The first point is the second peak versus rebounds. There are a lot of people who talk with assertiveness about the possibility of a second peak. The reality is that we don't know what the seasonal behaviour is, if there's going to be a dormant phase for the coronavirus, so we don't know if it's going to become strong in the fall. We need to prepare ourselves for the worst-case scenario. Keeping that in mind, I think we should develop a specific strategy on vaccination for influenza, knowing that influenza is going to be back, because we don't want to overload our hospitals in the fall. We need to do everything to prevent the second wave, if ever it happens.
Meanwhile, my biggest fear is repeated rebounds, repeated micro outbreaks away from the epicentre. That's what we've seen with many other outbreaks, with Ebola, with cholera, and then with yellow fever. I know it's different, but nevertheless, I think there is repeat pattern. While we ease the lockdown and we increase mobility of Canadians, especially during the summer vacation period, we might be facing micro outbreaks in different places in rural areas.
Why is it a concern? It is a concern because in many places in rural areas, they haven't been exposed and they haven't had many cases, meaning they don't have much immunity. That's one thing. The other thing is that hospitals in rural areas are often staffed by what we call “depanneur doctors”. From 20% to 80% of the ER shifts are basically covered by locum doctors. How do we frame the visits of those doctors? We probably won't quarantine them for 14 days. Are we going to make sure that they don't become vectors of COVID-19? Are we going to test them, test them before they go, or test them while they're there? That's one thing.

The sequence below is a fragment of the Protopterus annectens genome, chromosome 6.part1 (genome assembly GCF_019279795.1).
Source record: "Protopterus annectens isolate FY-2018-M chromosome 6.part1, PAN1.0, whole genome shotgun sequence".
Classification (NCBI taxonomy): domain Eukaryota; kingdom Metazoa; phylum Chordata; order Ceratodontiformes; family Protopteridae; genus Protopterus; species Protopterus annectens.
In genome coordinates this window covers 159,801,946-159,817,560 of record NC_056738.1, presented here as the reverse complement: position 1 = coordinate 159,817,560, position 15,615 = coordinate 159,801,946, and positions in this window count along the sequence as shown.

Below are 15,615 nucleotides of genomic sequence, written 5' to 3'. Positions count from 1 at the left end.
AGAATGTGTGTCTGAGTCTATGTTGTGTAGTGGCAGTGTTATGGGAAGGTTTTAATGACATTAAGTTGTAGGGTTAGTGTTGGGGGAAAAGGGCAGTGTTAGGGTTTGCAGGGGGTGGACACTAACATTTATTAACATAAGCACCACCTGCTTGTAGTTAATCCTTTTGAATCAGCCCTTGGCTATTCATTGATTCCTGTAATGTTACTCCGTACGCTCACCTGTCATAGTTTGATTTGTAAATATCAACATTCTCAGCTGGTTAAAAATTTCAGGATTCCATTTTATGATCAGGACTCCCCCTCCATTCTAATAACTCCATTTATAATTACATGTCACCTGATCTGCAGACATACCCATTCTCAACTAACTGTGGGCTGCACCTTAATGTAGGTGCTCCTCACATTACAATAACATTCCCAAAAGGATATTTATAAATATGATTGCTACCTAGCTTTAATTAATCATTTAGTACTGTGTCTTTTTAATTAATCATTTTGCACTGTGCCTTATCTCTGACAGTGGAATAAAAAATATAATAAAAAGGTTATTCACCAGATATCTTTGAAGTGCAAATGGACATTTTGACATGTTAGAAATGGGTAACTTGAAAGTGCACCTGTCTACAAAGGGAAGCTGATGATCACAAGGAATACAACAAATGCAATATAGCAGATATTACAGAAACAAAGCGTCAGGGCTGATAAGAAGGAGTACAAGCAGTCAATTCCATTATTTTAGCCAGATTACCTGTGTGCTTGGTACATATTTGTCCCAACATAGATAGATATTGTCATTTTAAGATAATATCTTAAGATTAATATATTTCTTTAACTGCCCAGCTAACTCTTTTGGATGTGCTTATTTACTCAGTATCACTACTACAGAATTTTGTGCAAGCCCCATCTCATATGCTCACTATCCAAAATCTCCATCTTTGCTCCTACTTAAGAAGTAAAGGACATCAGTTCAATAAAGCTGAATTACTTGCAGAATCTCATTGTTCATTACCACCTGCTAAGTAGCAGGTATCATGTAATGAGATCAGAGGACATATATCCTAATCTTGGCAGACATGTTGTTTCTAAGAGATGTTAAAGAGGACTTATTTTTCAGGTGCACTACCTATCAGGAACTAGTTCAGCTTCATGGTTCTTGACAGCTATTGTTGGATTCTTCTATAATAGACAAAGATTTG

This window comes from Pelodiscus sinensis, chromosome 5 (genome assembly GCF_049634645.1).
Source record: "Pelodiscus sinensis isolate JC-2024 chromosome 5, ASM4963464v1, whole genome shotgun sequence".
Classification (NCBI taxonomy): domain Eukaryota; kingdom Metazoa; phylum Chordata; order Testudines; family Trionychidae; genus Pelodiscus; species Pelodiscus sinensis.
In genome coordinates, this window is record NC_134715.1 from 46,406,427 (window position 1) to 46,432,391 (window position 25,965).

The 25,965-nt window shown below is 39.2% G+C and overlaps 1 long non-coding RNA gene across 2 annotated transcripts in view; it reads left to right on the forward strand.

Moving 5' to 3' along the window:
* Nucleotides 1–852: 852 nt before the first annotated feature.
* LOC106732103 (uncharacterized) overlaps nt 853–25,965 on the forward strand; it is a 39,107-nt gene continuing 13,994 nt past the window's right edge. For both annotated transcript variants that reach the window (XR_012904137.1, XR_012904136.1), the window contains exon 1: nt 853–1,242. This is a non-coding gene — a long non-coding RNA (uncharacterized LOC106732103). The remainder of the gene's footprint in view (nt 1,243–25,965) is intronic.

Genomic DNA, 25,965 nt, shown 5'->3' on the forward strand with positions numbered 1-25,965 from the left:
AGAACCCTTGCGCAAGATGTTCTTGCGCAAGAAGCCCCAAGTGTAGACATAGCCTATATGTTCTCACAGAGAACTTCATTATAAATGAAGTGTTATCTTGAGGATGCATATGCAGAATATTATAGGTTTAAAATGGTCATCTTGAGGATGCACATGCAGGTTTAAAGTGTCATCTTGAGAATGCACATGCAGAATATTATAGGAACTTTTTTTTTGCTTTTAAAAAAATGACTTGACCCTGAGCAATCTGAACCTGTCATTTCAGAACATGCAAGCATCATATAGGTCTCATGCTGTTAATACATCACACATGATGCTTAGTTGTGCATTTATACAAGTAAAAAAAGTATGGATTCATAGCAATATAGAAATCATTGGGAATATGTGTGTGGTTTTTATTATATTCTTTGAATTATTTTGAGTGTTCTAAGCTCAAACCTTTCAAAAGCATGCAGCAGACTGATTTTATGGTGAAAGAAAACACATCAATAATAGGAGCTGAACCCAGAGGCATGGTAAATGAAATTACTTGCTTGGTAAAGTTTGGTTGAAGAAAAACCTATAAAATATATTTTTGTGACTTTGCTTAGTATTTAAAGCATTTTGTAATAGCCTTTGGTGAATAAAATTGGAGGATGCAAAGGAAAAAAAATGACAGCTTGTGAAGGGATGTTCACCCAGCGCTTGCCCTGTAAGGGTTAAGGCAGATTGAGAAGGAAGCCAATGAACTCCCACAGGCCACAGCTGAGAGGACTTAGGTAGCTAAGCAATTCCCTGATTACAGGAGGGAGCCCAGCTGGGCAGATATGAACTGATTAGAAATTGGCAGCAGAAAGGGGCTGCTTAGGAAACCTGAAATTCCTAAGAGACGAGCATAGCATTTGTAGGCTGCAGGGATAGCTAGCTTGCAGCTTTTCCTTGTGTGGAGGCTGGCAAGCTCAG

The other thing about rural areas is that I would strongly advise implementing rapid response teams or SWAT teams, as I like to call them, to go in and stabilize when there's a micro outbreak, and make sure that we optimize IPC and we support the response.
My other concern is about interprovincial mobility and what it can bring in terms of having micro outbreaks. The Campbellton case in New Brunswick is a good example of how someone can move from an epicentre to a province to places where there was low transmission, and there we go, we have an outbreak. I would say that at the federal level there must be guidance about how we are going to control interprovincial mobility.